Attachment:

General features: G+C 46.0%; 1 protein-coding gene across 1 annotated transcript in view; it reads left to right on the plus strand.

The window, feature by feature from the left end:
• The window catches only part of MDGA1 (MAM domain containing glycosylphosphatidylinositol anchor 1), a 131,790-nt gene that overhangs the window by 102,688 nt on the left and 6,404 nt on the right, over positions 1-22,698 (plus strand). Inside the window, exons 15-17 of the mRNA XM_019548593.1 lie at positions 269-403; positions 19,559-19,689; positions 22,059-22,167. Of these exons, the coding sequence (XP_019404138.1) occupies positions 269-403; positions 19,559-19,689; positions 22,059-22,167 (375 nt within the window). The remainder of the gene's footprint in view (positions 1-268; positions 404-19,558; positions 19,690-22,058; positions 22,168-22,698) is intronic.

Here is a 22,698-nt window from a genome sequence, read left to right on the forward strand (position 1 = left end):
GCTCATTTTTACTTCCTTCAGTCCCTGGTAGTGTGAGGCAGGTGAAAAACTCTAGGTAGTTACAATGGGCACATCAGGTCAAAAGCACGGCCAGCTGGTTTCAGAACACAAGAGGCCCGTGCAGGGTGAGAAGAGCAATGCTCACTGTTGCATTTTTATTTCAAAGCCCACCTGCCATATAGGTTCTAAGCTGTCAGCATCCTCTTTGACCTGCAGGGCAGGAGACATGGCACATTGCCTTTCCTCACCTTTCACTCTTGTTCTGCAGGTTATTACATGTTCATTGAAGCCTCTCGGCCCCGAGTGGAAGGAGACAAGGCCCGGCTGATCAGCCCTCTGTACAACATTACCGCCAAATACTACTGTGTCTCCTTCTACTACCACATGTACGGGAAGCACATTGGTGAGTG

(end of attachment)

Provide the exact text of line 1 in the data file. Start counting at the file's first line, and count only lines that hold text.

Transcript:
General features: G+C 46.0%; 1 protein-coding gene across 1 annotated transcript in view; it reads left to right on the plus strand.